HAILEY, Idaho — Blaine County passed its face mask resolution policy on Tuesday, where people are expected to wear face masks when in public. On the same day, the city of Hailey passed their resolution, which instead requires its residents to wear face masks, the ordinance went into effect on Wednesday.
Although the county voted not to make masks a requirement, they only have jurisdiction in non-incorporated areas. Towns and cities have adopted the resolution but are allowed to make their own rules or regulations for what they feel are acceptable safety measures.
"We've had a significant impact from the virus. We felt like we're doing exactly what the state leaders are telling us to do in dealing with this, which is enacting the best rules and measures we can to locally address this virus," says city councilor Sam Linnet.
The council decided to make masks a requirement because of how it can benefit the community. It will increase the safety of its residents, limit the spread of the virus, and mainly help keep their economy afloat. Hailey's economy took a massive blow during the early stages of the pandemic. Nearly all businesses were closed and had a significant impact on the community member's livelihood and mental health.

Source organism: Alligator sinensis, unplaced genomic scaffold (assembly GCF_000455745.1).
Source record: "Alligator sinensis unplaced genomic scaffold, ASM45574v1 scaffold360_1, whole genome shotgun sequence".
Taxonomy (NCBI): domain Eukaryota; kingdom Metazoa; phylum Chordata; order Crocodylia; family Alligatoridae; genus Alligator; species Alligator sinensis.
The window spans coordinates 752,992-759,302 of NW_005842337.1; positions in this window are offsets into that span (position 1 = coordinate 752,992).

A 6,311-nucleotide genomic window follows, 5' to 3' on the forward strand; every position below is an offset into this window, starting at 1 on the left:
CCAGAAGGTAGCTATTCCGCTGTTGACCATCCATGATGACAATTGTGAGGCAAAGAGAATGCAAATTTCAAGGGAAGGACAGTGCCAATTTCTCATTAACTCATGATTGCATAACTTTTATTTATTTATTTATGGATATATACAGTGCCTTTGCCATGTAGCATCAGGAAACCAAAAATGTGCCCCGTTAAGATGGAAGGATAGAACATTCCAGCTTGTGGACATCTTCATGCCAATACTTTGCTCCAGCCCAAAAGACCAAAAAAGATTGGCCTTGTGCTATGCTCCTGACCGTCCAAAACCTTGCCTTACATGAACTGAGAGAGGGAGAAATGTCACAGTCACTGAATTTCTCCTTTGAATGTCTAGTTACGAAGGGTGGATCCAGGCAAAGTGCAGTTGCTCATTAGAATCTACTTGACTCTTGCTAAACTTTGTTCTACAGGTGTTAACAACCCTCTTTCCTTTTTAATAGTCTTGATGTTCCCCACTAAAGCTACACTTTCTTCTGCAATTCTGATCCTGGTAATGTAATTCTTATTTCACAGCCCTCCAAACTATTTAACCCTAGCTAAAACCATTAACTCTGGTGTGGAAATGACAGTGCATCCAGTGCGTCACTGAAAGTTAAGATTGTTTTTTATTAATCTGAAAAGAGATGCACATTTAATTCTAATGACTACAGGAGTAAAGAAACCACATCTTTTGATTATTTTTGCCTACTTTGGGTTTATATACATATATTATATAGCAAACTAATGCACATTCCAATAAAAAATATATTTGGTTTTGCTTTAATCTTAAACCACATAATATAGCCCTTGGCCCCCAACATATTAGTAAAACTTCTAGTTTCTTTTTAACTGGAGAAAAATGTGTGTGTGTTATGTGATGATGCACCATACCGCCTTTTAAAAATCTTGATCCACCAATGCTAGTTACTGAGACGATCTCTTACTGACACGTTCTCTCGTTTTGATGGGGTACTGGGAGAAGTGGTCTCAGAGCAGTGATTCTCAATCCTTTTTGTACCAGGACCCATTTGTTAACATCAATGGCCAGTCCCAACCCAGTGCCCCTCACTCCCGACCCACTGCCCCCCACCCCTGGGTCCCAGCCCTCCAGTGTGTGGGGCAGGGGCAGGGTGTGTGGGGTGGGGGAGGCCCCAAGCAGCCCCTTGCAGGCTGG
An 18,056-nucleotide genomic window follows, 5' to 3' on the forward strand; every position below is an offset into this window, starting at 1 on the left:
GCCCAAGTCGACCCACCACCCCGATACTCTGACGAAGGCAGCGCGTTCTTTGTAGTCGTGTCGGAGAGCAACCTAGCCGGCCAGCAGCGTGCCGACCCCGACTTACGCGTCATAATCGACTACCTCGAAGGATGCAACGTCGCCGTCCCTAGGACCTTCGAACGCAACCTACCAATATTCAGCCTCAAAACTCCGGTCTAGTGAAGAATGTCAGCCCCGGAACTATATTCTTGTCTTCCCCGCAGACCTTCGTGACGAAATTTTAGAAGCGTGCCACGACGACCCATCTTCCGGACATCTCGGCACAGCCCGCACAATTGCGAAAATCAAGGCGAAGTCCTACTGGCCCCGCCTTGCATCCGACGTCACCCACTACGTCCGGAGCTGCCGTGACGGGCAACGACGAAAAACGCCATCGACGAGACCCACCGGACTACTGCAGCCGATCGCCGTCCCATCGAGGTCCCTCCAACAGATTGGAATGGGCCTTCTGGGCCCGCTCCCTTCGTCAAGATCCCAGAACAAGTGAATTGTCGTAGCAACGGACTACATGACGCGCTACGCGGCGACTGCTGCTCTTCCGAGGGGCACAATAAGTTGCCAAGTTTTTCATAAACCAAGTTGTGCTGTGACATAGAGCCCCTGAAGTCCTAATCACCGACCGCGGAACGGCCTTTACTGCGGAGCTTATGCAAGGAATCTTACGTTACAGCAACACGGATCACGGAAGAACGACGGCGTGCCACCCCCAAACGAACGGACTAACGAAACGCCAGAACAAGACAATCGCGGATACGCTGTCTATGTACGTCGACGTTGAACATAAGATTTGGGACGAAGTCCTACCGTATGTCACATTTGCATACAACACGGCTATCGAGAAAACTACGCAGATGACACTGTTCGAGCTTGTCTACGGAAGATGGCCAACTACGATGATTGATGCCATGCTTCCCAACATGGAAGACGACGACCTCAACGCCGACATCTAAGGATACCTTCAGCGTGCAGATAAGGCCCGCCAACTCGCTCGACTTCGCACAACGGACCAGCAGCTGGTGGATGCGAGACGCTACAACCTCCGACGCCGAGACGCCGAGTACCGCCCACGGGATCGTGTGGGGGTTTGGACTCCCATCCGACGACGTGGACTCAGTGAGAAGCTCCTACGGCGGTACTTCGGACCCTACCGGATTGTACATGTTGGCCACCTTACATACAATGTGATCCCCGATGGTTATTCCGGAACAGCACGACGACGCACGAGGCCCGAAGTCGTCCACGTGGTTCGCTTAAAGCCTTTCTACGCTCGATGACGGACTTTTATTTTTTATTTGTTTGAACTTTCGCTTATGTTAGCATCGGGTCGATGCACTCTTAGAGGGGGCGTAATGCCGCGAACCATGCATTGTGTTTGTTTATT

Since the early days of COVID, the city has managed to bounce back and return to semi-normal operations. The ordinance will ensure that everyone will do their part, stay healthy, keep businesses open and that the economy will not be shut down once again.
Despite the ordinance, there remain a few exceptions, "Children under five, those who can't medically tolerate wearing a face covering, people that are hearing impaired, on-duty law enforcement officers where it would create a risk to their work," said Linnet.
Restaurants also fall under the exception, a mask will be required upon entry but can be taken off once people start eating food. In those circumstances, it is expected for all tables to be six feet apart.
The mandate will be enforced by local enforcement; those who violate the order will receive a $100 fine.
The ordinance met some opposition, but many of the residents are glad it is in place, even though there is no specified end date. The community has witnessed what can occur when a severe COVID outbreak occurs and hopes they do not experience a second wave.
Many towns, cities, and other municipalities throughout the state are all experiencing different numbers of confirmed COVID cases. Hailey hopes that other areas around Idaho, especially areas where there are high numbers, take note of the precautions they are taking and perhaps adopt similar policies.